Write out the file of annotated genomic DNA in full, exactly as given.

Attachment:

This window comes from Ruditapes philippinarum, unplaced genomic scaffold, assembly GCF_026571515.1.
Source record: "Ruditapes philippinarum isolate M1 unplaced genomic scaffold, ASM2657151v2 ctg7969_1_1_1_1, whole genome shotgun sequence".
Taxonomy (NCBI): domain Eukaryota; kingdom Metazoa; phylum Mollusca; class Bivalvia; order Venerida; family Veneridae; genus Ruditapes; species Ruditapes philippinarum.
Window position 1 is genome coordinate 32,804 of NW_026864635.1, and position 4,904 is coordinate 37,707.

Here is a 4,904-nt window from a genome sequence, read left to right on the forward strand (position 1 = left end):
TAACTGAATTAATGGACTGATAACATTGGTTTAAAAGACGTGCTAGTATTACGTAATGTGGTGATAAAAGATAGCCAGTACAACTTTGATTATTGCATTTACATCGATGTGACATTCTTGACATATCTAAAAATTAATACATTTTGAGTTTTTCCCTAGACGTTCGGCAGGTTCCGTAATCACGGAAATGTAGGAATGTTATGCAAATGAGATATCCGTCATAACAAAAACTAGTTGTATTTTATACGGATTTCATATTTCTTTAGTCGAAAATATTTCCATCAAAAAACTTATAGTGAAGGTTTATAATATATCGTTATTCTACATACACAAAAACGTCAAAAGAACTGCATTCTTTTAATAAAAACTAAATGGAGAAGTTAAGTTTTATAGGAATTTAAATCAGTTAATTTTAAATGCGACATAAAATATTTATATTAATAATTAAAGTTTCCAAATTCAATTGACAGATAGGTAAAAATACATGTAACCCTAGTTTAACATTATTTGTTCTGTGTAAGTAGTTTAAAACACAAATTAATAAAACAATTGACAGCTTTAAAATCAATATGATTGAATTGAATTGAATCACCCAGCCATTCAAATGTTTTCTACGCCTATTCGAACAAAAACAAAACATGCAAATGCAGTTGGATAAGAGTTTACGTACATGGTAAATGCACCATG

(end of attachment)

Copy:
This window comes from Ruditapes philippinarum, unplaced genomic scaffold, assembly GCF_026571515.1.
Source record: "Ruditapes philippinarum isolate M1 unplaced genomic scaffold, ASM2657151v2 ctg7969_1_1_1_1, whole genome shotgun sequence".
Taxonomy (NCBI): domain Eukaryota; kingdom Metazoa; phylum Mollusca; class Bivalvia; order Venerida; family Veneridae; genus Ruditapes; species Ruditapes philippinarum.
Window position 1 is genome coordinate 32,804 of NW_026864635.1, and position 4,904 is coordinate 37,707.

Here is a 4,904-nt window from a genome sequence, read left to right on the forward strand (position 1 = left end):
TAACTGAATTAATGGACTGATAACATTGGTTTAAAAGACGTGCTAGTATTACGTAATGTGGTGATAAAAGATAGCCAGTACAACTTTGATTATTGCATTTACATCGATGTGACATTCTTGACATATCTAAAAATTAATACATTTTGAGTTTTTCCCTAGACGTTCGGCAGGTTCCGTAATCACGGAAATGTAGGAATGTTATGCAAATGAGATATCCGTCATAACAAAAACTAGTTGTATTTTATACGGATTTCATATTTCTTTAGTCGAAAATATTTCCATCAAAAAACTTATAGTGAAGGTTTATAATATATCGTTATTCTACATACACAAAAACGTCAAAAGAACTGCATTCTTTTAATAAAAACTAAATGGAGAAGTTAAGTTTTATAGGAATTTAAATCAGTTAATTTTAAATGCGACATAAAATATTTATATTAATAATTAAAGTTTCCAAATTCAATTGACAGATAGGTAAAAATACATGTAACCCTAGTTTAACATTATTTGTTCTGTGTAAGTAGTTTAAAACACAAATTAATAAAACAATTGACAGCTTTAAAATCAATATGATTGAATTGAATTGAATCACCCAGCCATTCAAATGTTTTCTACGCCTATTCGAACAAAAACAAAACATGCAAATGCAGTTGGATAAGAGTTTACGTACATGGTAAATGCACCATG